Quantitative real-time reverse transcription (RRT)-PCR targeting of the type A influenza matrix (M) gene was performed using the AgPath-ID One-Step RT-PCR Kit (Ambion, Applied Biosystems, Carlsbad, CA, USA). Primers specific for universal M For/Rev and probe used were previously described by Spackman et al.  with a final concentration of 900 nM of each primer (M + 25F and M − 124R) and 400 nM of the TAQMAN®-probe in a total reaction volume of 25 µL, containing 2 µL of purified RNA. Amplification and fluorescence detection were performed on LightCycler®480 Real-Time PCR system (Roche, Mannheim, Germany) with cycling condition: 50 °C for 30 min and 95 °C for 15 min, followed by 40 cycles of 95 °C 15 s–54 °C 35 s–72 °C 10 s. A crossing-point (Cp) value of 40 was chosen as cut-off and samples with higher Cp were considered as negative. Absolute quantification was done relative to a standard curve based on tenfold dilutions of an in vitro transcribed RNA template. Data are expressed as the number of viral RNA copies (log10) per mL for swabs and per 30 mg for tissues. The detection limit was 2log10 RNA copies/mL swabs and 2.5log10 RNA copies/30 mg tissue.
Hemagglutinin inhibition (HI) test
HI tests were performed according to the Manual of Diagnostic Tests and Vaccines for Terrestrial Animals . The homologous virus was used as antigen in the HI test. The geometric mean of HI titers was expressed as reciprocal log2.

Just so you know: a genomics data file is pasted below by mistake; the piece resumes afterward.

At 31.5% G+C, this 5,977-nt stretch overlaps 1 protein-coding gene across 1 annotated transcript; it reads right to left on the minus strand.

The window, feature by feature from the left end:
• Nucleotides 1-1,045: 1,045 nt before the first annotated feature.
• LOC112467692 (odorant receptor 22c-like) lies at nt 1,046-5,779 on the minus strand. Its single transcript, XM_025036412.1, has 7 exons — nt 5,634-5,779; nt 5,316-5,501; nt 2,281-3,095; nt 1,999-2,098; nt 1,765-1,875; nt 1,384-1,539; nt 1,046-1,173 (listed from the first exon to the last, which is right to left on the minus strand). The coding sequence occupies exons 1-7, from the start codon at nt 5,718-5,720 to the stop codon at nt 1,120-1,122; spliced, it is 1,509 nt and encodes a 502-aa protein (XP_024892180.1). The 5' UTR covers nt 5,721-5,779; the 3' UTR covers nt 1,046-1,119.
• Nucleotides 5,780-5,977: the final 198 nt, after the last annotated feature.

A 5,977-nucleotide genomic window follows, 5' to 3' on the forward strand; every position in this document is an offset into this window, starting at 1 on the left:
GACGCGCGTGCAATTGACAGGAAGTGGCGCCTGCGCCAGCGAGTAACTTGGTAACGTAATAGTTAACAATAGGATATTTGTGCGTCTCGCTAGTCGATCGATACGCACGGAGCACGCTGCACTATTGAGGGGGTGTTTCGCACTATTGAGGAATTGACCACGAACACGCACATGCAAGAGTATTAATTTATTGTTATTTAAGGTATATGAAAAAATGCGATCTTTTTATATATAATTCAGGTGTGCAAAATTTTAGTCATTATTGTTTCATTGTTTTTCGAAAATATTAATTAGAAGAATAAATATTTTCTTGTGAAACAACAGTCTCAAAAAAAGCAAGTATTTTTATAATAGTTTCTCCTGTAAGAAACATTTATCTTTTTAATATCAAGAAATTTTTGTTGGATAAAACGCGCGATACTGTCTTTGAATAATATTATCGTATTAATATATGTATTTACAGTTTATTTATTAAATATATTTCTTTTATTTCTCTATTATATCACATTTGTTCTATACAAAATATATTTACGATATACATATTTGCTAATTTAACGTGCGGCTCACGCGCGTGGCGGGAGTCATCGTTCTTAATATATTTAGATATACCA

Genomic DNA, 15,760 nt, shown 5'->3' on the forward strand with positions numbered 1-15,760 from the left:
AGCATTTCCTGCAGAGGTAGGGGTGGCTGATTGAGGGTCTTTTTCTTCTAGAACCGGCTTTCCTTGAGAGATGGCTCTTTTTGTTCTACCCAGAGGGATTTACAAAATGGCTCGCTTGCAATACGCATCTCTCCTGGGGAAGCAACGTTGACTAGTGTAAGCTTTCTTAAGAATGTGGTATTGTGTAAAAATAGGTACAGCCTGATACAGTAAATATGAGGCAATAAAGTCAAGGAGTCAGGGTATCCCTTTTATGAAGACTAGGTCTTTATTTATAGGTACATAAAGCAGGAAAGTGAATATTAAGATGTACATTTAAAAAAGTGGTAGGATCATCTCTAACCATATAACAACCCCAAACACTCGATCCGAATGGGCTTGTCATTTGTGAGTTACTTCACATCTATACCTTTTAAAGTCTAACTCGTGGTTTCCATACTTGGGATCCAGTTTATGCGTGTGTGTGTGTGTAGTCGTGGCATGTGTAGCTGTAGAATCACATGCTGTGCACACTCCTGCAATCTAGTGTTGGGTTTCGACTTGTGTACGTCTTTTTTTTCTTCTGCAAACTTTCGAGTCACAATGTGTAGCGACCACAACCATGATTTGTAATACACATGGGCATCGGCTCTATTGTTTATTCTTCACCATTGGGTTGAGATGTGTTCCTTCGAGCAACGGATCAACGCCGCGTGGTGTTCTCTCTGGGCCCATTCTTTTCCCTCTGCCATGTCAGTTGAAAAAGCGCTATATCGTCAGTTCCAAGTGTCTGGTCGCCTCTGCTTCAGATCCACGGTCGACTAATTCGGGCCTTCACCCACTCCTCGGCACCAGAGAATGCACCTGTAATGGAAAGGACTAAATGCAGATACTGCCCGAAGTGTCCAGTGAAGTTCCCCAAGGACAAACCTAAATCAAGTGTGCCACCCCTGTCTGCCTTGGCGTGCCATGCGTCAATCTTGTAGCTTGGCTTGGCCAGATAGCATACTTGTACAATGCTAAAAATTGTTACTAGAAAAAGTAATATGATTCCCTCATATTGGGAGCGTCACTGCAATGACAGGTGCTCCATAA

Measurements of immunosuppression
Splenocytes (n = 5) were isolated and then either cultured in RPMI 1640 medium (Invitrogen) in the presence or absence of pokeweed mitogen (PWM) (Sigma-Aldrich, St. Louis, MO, USA), as previously described . PWM is a stimulator of chicken T- and B-cell proliferation and was showed to induce IFN-γ production by splenocytes . T-cell stimulation was measured in supernatants after 48 h at 39 °C using ChIFN-γ-capture specific enzyme-linked immunosorbent assays (ELISAs), as previously described . Cellular responses were expressed as optical density (OD) values. Negative chickens with an OD value < 0.1 for mitogen activation were excluded from further antigen activation analysis. Supernatant of mitogenic activated splenocytes from non-infected chickens as an in-house positive control were used in each plate.